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Three Questions: India and the Commonwealth Games

William Albert of Trinidad and Tobago performs in the floor exercise in the gymnastics team final during the Commonwealth Games in New Delhi, India, Monday, Oct. 4, 2010.
William Albert of Trinidad and Tobago performs in the floor exercise in the gymnastics team final during the Commonwealth Games in New Delhi, India, Monday, Oct. 4, 2010.

Host India opened the Commonwealth Games in New Delhi Sunday despite the near public relations disaster the event has become for the government. Just days before the Games were to start, a stream of complaints erupted about accommodations for athletes, flooding, security and health concerns. Amid the chaos, a pedestrian bridge also collapsed at the main stadium.

VOA spoke to John Barton, a journalist and sports director of the Asia-Pacific Broadcasting Union. Barton is covering the games in New Delhi.

What are some of the problems you have witnessed at the Games?

This is the worst games that I've ever been involved in terms of organization. Now, that's very critical of the organizing committee of the Delhi Commonwealth Games, and the way in which they've approached this. The decision some years ago to appoint, basically, government officials, and friends of government officials, to run the games was a major mistake. We do not see here in Delhi the wonderful dynamism of the young entrepreneurs and the young Indians who are driving the local economy. What we are seeing is a lumbering bureaucracy which has almost dragged the event down to the bottom line where there were days that we feared that we might not get a broadcast to air. In fact, at some hours the broadcasts hung by a thread. And so, very, very hard, very tough, and simply due to very poor organization."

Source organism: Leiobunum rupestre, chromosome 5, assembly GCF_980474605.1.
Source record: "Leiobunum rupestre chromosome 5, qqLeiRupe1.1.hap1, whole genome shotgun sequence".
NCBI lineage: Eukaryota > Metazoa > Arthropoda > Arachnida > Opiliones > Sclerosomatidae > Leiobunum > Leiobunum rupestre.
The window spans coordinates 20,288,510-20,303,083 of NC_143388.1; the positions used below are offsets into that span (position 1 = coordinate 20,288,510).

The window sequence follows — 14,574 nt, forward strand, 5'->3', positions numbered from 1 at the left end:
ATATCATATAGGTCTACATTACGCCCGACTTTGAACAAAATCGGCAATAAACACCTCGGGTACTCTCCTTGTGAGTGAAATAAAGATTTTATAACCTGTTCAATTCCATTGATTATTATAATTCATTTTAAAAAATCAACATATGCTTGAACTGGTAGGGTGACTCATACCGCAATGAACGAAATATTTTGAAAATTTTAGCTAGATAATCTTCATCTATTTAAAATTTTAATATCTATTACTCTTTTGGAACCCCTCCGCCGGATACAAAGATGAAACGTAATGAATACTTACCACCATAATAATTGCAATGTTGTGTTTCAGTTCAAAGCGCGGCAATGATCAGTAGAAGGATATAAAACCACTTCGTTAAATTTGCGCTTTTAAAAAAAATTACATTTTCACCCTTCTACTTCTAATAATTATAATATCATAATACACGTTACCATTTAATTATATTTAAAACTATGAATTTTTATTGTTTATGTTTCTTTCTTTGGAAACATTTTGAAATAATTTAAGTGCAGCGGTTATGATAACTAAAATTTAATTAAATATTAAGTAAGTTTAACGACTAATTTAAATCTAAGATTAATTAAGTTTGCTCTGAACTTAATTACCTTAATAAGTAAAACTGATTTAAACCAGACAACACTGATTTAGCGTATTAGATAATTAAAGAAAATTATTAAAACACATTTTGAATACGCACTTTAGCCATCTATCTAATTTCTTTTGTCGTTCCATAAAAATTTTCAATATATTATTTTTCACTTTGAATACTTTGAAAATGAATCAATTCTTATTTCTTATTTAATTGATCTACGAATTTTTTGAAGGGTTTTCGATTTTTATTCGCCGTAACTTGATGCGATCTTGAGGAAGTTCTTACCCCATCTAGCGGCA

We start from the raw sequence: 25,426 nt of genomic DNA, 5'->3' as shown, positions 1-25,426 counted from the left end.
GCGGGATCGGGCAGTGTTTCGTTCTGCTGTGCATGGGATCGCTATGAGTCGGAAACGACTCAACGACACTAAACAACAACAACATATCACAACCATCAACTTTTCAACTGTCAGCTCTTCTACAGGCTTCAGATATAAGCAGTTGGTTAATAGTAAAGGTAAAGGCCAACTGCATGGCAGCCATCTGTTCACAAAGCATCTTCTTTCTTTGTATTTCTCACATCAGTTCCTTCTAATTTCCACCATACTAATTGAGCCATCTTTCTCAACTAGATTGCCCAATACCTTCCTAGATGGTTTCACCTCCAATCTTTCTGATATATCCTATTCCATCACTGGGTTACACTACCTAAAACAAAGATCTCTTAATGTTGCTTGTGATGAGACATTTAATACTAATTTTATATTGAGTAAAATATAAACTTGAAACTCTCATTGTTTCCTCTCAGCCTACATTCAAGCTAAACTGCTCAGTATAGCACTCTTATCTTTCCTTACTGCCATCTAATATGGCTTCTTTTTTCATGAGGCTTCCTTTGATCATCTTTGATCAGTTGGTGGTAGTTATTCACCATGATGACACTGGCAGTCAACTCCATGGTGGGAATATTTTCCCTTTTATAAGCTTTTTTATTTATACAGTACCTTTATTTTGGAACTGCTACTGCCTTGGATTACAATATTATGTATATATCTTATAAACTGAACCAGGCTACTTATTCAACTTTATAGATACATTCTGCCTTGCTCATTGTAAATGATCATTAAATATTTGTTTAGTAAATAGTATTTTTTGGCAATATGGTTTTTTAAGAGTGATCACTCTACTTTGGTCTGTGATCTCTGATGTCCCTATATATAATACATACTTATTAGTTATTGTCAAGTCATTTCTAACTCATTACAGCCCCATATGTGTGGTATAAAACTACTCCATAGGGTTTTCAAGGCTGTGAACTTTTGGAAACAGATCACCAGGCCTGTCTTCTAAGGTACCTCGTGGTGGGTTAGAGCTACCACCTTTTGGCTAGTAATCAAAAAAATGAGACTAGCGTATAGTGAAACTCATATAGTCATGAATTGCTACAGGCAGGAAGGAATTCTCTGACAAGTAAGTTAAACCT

There have been many reports about problems with the accommodations. What are they like?

The accommodations at the athlete's village, they have finished up fixing those, even though in a lot of the tower blocks, they were flooded by heavy rains, which then brought mosquitoes, flushed out snakes like cobras and stuff like that, so this was before the athletes arrived. But the athletes will tell you now that the accommodation is fine, that all those issues have been solved. One of the biggest problems that we face, we've got 1,600 people working on the host broadcast, and at the venues, no food has been provided. We have 2,000 broadcasters in the International Broadcast Center, and there's no food, and there hasn't been any food since we arrived two weeks ago. So that gives you an idea of the critical lack of organization, when you've got nearly 4,000 people working 12, 15, 18 hour days who can't be fed at a venue? And can't be fed at the International Broadcast Center, and that is an absolute shame. So, you can't tell me, and they can't tell me that these games are anything short of a disaster in that sense.

What about the spectators? Is it true that some of the events have not been very well attended?

Well that's true. That goes down again to the marketing drive by the organizing committee. It goes down to their sales and promotion activities. It was very, very sad this morning [Monday] when we were on air when we were at the netball venue, Australia was playing in the first game. Australia scored 76 points in their first match and there were only 58 spectators in the venue. Now, the reasons for that, you best ask the organizing committee but, obviously, that again illustrates the sort of problems we've been having at that level. Having said all that, the one I suppose salvation in all of this is that broadcasters have gone about their job very professionally, very efficiently and we are getting pictures out. We are getting our sound and pictures out to the very highest standard. So, India should be delighted with what we're doing.